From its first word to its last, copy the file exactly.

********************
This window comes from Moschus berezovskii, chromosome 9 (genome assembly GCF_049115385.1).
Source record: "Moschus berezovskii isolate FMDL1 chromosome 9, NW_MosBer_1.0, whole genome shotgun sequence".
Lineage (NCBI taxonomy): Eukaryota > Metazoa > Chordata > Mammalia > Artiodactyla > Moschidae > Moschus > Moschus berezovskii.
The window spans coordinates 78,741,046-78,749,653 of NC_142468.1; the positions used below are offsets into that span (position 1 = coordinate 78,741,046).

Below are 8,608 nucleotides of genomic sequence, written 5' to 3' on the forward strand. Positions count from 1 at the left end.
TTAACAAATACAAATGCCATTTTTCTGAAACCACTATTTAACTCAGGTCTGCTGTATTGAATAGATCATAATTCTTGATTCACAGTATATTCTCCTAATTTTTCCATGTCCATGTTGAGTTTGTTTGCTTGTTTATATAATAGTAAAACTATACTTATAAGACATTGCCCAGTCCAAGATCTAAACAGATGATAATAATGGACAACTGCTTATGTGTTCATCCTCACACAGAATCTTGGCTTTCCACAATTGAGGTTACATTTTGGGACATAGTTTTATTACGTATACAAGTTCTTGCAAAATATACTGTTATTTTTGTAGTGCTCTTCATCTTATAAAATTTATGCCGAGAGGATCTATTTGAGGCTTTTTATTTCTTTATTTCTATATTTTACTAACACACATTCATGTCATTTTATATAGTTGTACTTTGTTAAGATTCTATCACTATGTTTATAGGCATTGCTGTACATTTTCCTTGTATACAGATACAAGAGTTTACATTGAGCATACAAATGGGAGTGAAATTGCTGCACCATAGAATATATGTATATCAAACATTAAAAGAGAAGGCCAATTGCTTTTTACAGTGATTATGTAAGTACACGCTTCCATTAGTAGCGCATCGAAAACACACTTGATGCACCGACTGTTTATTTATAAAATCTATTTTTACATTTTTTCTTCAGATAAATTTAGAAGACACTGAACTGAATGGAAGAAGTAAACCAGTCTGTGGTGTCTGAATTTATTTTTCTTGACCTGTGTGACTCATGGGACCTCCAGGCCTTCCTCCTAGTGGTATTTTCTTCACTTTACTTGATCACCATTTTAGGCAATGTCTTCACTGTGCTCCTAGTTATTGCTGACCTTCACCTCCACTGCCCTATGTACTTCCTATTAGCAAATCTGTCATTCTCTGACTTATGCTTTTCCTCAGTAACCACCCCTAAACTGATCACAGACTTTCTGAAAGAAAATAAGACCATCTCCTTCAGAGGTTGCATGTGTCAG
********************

This window comes from Moschus berezovskii, chromosome 9 (genome assembly GCF_049115385.1).
Source record: "Moschus berezovskii isolate FMDL1 chromosome 9, NW_MosBer_1.0, whole genome shotgun sequence".
Lineage (NCBI taxonomy): Eukaryota > Metazoa > Chordata > Mammalia > Artiodactyla > Moschidae > Moschus > Moschus berezovskii.
The window spans coordinates 78,741,046-78,749,653 of NC_142468.1; the positions used below are offsets into that span (position 1 = coordinate 78,741,046).

Below are 8,608 nucleotides of genomic sequence, written 5' to 3' on the forward strand. Positions count from 1 at the left end.
TTAACAAATACAAATGCCATTTTTCTGAAACCACTATTTAACTCAGGTCTGCTGTATTGAATAGATCATAATTCTTGATTCACAGTATATTCTCCTAATTTTTCCATGTCCATGTTGAGTTTGTTTGCTTGTTTATATAATAGTAAAACTATACTTATAAGACATTGCCCAGTCCAAGATCTAAACAGATGATAATAATGGACAACTGCTTATGTGTTCATCCTCACACAGAATCTTGGCTTTCCACAATTGAGGTTACATTTTGGGACATAGTTTTATTACGTATACAAGTTCTTGCAAAATATACTGTTATTTTTGTAGTGCTCTTCATCTTATAAAATTTATGCCGAGAGGATCTATTTGAGGCTTTTTATTTCTTTATTTCTATATTTTACTAACACACATTCATGTCATTTTATATAGTTGTACTTTGTTAAGATTCTATCACTATGTTTATAGGCATTGCTGTACATTTTCCTTGTATACAGATACAAGAGTTTACATTGAGCATACAAATGGGAGTGAAATTGCTGCACCATAGAATATATGTATATCAAACATTAAAAGAGAAGGCCAATTGCTTTTTACAGTGATTATGTAAGTACACGCTTCCATTAGTAGCGCATCGAAAACACACTTGATGCACCGACTGTTTATTTATAAAATCTATTTTTACATTTTTTCTTCAGATAAATTTAGAAGACACTGAACTGAATGGAAGAAGTAAACCAGTCTGTGGTGTCTGAATTTATTTTTCTTGACCTGTGTGACTCATGGGACCTCCAGGCCTTCCTCCTAGTGGTATTTTCTTCACTTTACTTGATCACCATTTTAGGCAATGTCTTCACTGTGCTCCTAGTTATTGCTGACCTTCACCTCCACTGCCCTATGTACTTCCTATTAGCAAATCTGTCATTCTCTGACTTATGCTTTTCCTCAGTAACCACCCCTAAACTGATCACAGACTTTCTGAAAGAAAATAAGACCATCTCCTTCAGAGGTTGCATGTGTCAG